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I really should review what I write before posting! Meant to say the "Skyline Trail" - it is not a drive, but a trail ALONG the drive.
Molly2 is offline  
Sep 28th, 2003, 08:40 AM
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There is lots of non-seafoord items at reaturants unless you go to a Lobster Supper. For example, Keltic Lodge up at Ingonish Beach has lots of non-seafood.
In terms of the drive I would go counterclockwise as the best views are earlier on and there are lots of carft shops in the early going.
SusanD is offline  
Jan 8th, 2004, 07:29 PM
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Another ttt for rubigayle.
Borealis is offline  
May 8th, 2004, 07:02 PM
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Hi, I am a Cape Bretoner so I'll try to help you out.
(1) There is the option of non-seafood everywhere here (except for stuff like Lobster a previous poster said).
(2)Driving. Smoky Mountain (along the Cabot Trail) is high and steep but just remember to use low gear). The roads are pretty windy in places so just take care.
(3)Photo op places - well there are lots here. Ingonish is full of great photo ops. Whether you are at the beach, at the Keltic Lodge located on a beautiful peninsula, the hiking trails in Ingonish or Cheticamp, little brooks here and there. So much pretty scenery. You have to see it to believe it. Sometimes on hiking trails you have moose and eagle sightings. I did a whale watch tour last summer and we even saw dolphins. absolutely amazing.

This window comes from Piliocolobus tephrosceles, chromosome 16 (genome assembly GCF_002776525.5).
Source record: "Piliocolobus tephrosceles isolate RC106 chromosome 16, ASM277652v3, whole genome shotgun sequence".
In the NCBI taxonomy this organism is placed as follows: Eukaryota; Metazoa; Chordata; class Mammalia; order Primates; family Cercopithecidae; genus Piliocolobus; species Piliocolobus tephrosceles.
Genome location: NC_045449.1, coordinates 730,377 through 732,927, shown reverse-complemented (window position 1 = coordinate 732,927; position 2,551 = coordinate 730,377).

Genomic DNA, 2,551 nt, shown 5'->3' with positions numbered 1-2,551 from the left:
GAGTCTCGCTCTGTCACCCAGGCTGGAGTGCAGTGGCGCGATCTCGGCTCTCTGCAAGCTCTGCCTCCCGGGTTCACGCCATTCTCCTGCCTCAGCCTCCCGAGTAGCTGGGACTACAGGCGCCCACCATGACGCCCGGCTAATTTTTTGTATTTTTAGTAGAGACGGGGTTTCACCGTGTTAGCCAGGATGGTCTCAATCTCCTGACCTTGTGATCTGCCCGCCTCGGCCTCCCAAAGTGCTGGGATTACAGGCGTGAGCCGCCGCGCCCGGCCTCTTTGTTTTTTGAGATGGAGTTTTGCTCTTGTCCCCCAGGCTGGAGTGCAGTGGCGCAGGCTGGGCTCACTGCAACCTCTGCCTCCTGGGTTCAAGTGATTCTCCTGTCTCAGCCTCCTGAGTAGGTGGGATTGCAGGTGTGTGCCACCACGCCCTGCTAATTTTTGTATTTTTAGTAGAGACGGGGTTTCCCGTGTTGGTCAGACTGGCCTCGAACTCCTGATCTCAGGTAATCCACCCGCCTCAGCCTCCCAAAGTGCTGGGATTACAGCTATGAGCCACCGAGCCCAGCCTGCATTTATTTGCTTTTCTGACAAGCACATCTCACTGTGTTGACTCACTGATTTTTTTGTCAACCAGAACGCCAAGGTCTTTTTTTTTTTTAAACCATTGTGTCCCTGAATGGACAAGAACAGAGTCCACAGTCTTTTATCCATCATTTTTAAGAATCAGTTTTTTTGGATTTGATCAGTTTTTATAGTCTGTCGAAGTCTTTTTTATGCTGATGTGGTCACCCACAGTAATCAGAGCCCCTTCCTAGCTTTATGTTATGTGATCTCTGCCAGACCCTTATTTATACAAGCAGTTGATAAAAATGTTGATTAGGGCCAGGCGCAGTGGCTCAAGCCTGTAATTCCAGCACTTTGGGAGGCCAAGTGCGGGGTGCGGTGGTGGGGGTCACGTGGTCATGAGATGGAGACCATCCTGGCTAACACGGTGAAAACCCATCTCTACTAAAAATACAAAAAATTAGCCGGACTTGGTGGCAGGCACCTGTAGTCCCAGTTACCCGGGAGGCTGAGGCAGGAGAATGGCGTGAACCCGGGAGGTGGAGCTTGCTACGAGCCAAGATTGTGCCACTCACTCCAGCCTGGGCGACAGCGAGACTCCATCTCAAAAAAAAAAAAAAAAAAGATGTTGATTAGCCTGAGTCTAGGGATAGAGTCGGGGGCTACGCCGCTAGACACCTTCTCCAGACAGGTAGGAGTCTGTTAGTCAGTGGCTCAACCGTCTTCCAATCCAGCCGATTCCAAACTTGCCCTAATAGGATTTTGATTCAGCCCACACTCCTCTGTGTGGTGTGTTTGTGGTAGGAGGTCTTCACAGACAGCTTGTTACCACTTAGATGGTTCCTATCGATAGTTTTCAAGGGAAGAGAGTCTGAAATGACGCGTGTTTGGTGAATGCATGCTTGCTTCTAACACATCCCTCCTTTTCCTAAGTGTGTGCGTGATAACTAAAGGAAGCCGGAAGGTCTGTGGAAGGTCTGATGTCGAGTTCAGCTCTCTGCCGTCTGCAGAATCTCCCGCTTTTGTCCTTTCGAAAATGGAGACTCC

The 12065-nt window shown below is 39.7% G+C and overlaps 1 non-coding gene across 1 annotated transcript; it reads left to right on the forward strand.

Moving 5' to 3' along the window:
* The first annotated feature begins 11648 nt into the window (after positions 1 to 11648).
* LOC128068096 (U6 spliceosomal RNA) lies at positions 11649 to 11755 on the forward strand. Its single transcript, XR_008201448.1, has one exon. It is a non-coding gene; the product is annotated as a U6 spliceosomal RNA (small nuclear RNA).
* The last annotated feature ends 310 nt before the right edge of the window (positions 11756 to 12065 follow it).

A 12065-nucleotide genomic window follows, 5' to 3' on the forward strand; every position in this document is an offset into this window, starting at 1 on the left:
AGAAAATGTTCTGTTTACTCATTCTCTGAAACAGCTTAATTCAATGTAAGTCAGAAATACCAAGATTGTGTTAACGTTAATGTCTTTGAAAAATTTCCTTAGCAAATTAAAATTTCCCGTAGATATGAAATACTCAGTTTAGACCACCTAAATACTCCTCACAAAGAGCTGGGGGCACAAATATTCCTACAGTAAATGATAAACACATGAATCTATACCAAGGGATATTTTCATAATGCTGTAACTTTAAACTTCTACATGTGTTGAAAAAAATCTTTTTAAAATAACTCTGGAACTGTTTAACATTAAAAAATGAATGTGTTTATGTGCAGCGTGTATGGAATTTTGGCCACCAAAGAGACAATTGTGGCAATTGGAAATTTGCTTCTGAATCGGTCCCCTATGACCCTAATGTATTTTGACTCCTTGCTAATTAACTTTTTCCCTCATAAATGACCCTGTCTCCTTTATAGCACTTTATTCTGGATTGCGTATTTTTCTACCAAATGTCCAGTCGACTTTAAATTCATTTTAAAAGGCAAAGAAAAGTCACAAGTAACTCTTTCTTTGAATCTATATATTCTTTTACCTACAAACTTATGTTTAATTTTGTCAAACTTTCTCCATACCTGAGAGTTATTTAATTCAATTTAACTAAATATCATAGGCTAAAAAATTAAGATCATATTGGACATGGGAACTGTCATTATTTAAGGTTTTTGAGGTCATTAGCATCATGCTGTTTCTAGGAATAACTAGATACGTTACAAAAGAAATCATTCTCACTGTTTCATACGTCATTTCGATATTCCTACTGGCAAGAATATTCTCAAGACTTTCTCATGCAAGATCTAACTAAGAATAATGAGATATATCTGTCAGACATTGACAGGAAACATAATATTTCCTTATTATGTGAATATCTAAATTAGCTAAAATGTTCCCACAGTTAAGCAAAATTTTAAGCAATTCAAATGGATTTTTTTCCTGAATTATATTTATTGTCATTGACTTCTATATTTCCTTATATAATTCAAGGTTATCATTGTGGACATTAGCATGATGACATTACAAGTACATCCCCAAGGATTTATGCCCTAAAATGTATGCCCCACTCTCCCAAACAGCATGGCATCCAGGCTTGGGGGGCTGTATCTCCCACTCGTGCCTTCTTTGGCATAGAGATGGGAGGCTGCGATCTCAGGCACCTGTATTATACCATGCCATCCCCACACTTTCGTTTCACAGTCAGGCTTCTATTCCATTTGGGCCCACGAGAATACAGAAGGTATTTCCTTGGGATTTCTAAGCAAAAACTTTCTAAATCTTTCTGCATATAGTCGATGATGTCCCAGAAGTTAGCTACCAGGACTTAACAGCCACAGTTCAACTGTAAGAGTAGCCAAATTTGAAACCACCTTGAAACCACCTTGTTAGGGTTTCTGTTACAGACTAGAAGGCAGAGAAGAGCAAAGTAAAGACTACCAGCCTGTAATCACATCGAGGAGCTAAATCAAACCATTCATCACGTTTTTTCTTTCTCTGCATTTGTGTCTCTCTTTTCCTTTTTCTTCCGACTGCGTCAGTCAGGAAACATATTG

If you spend any nights in Ingonish make sure to check out the entertainment at the Glenghorm's pub. Small place but always a good time.
AllTeeth is offline  
Aug 16th, 2006, 04:39 PM
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My wife and I spent 5 days at Glenghorm Beach Resort in Ingonish (Eeen-Gooo-NISH) during August 2006. Cape Breton is one of the treasured destinations for tourists seeking cool summer weather, whale and wildlife watching and photography.
Our first surprise was the remoteness of Cape Breton and the absence of "box" stores and commercial centers. The only grocery stores are small, individually owned convenience stores (plus small Co-op's) with limited hours (they close at 9 PM). There are many restaurants with all types of food with similar hours. Do not arrive without lodging reservations unless prepared to camp.
The roads of Cape Breton are scenic and superbly planned with the usual pavement damage one might expect from harsh winters. There is light traffic even in the tourist season. The Cabot Trail seaside highway can rise to 1,000 feet and clouds and fog can be present. Passing lanes are frequently present.